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Treating Heart Failure for Lasting Health

Treating Heart Failure for Lasting Health

Following the get-better strategy you create with your doctor will help improve your quality of life.

If you’re among the 5.7 million people in the United States living with heart failure, you may wonder why you should even bother following a treatment plan. Your heart has failed—what’s the point?

Despite its name, heart failure actually means your heart isn’t working as well as it should. While there’s no cure for the condition, there’s plenty you can do to treat the symptoms, improve your quality of life and keep your condition from getting worse. Treatment for heart failure may include lifestyle changes, medications and surgery.

Tweak your lifestyle habits
Your doctor will likely advise you start addressing heart failure with some strategic lifestyle changes.

Follow a heart-healthy diet: The American Heart Association (AHA) recommends eating a variety of nutrient-rich foods. You may have heard the lineup before: lean protein such as fish and skinless chicken; fresh or frozen fruits and vegetables; whole grains like those found in whole grain bread and plain oatmeal; low-fat dairy; and nuts and legumes such as black beans and chickpeas.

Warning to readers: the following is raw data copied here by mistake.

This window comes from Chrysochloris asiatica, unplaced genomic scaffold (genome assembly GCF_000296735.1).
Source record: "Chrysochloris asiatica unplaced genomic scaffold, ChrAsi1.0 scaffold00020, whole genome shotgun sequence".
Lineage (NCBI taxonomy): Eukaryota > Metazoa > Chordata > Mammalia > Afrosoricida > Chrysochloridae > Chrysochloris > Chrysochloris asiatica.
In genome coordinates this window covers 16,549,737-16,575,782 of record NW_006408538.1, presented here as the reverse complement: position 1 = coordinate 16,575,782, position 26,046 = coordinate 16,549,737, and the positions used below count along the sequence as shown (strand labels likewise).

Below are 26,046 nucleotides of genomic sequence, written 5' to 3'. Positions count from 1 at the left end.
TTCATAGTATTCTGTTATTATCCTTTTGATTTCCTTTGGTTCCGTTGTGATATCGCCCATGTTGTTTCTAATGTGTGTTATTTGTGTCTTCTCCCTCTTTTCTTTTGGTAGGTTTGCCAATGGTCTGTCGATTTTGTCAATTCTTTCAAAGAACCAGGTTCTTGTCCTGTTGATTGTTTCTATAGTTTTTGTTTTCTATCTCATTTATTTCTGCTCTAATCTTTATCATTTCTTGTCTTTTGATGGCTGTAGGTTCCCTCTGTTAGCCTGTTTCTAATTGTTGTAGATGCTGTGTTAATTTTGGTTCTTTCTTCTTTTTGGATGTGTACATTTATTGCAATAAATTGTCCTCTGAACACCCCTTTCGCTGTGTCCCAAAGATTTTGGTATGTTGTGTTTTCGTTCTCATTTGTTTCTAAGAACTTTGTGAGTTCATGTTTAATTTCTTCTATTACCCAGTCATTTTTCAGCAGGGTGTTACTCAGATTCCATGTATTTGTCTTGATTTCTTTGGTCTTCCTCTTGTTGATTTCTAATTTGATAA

Eating salt can cause the body to retain excess fluid, and since it’s common for people with heart failure to have fluid retention, you should also limit your sodium intake. The AHA has set an ideal limit of 1,500 milligrams of sodium per day due to its blood pressure-reducing affects. Talk to your doctor about how limiting salt might help you improve heart failure symptoms and what amount of daily sodium you should shoot for. You may be advised to follow certain heart-healthy eating patterns, such as the Dash diet.

You should also consult with your doctor on how much liquid you should consume. Too much fluid in your body can make it harder for your weakened heart to do its job. Too little fluid can pose problems as well.

Maintain a healthy weight: Excess weight raises blood pressure and blood cholesterol, lowers HDL (“good”) cholesterol and puts strain on the heart. If you’re overweight, talk with your doctor about how to incorporate heart-healthy foods into a weight loss plan you can stick with. And, with your doctor’s okay, aim to make exercise a regular part of your routine. The AHA recommends 30 minutes of moderate physical activity—a brisk walk, water aerobics or ballroom dancing, for example—at least five days a week.

If you smoke, quit: Cigarettes are bad for everyone, but if you have heart failure they’re especially toxic. That’s because of what nicotine does to your heart. Specifically, it temporarily increases your blood pressure and it can block the blood vessels that feed the heart. If you don’t smoke, but live with a smoker, you’re not off the hook, either.